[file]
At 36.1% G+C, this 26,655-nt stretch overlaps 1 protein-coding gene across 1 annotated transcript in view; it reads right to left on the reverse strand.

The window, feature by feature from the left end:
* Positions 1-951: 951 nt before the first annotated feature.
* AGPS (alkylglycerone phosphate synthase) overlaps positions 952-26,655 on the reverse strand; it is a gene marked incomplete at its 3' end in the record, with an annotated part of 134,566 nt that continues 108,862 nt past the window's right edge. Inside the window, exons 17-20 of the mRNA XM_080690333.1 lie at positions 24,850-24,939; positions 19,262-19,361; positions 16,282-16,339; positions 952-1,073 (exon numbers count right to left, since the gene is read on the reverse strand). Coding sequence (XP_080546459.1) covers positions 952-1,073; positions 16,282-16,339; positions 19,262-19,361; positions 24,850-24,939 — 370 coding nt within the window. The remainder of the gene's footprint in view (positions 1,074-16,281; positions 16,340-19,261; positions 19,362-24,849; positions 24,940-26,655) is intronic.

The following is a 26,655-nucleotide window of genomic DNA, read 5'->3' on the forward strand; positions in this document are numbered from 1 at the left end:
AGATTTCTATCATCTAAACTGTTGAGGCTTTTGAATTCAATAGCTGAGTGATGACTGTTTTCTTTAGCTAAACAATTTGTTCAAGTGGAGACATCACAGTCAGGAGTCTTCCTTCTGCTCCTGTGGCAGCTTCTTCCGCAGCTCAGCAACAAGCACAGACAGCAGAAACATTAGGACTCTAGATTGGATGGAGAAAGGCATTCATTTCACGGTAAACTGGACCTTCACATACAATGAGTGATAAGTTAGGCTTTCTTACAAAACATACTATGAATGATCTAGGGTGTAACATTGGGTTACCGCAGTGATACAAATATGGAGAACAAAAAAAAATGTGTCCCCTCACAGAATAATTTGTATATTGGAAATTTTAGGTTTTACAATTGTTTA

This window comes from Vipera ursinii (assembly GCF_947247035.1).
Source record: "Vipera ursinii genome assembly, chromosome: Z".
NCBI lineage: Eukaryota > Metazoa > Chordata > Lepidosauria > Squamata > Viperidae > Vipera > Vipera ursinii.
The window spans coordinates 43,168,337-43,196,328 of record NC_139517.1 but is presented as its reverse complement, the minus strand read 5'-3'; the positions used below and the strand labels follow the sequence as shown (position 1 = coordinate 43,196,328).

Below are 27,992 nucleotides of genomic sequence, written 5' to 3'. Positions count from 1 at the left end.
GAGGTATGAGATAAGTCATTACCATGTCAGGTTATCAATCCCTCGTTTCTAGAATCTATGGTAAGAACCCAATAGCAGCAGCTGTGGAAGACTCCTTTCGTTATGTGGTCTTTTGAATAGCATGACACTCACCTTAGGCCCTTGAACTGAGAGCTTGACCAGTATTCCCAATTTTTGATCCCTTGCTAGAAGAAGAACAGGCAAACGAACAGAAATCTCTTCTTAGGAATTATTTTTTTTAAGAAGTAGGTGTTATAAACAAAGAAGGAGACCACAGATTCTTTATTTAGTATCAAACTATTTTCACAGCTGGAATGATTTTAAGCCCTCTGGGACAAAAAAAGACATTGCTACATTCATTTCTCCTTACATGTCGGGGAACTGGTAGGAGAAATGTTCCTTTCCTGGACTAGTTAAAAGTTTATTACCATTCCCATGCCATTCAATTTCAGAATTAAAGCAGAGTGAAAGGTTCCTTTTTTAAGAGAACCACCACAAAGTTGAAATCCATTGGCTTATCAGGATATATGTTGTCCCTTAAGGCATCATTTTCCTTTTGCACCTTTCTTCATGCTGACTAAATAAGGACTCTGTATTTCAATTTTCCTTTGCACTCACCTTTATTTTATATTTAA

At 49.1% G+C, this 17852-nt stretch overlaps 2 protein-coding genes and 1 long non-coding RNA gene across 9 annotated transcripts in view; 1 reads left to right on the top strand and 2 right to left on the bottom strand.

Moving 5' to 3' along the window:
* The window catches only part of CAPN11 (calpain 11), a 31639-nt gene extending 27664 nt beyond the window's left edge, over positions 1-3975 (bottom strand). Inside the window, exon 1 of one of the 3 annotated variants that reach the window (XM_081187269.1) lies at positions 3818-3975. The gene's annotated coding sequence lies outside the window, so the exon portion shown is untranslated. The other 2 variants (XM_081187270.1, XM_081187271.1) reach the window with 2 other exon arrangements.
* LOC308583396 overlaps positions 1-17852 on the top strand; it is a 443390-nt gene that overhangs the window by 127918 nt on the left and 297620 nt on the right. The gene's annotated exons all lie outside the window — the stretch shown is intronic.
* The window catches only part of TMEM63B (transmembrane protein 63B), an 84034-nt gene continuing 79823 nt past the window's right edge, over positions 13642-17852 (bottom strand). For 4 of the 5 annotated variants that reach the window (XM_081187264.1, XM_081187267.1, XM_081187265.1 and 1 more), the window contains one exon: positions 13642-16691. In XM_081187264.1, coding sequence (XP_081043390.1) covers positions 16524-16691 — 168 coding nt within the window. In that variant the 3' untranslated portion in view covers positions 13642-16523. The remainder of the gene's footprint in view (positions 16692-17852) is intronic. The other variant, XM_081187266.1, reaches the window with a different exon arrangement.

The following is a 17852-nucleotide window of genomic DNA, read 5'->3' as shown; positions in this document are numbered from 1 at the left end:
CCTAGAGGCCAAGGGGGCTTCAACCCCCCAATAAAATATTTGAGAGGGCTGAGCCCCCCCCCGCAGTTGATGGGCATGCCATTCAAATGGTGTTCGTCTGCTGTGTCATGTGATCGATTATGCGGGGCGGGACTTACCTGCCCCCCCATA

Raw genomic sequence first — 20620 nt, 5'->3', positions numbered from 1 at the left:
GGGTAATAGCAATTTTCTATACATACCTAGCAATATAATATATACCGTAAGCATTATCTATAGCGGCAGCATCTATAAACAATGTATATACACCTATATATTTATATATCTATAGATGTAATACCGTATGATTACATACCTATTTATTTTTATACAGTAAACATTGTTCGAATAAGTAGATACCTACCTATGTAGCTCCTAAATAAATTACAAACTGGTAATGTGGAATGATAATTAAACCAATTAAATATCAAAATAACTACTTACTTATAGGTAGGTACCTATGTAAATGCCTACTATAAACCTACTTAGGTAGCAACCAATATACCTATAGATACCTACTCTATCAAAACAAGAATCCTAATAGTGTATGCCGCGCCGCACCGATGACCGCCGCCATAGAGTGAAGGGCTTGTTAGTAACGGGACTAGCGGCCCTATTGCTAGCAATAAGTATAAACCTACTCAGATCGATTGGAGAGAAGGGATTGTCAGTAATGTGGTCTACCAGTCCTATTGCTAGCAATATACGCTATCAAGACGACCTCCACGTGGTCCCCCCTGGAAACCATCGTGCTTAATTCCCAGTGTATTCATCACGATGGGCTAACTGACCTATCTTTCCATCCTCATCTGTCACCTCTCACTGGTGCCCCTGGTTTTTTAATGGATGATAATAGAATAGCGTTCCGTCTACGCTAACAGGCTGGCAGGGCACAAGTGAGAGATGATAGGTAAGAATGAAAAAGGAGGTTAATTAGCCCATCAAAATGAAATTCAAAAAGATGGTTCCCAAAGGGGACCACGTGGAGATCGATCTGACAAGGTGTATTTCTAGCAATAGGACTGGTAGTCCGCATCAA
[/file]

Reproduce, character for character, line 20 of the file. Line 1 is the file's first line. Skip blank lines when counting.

Raw genomic sequence first — 20620 nt, 5'->3', positions numbered from 1 at the left: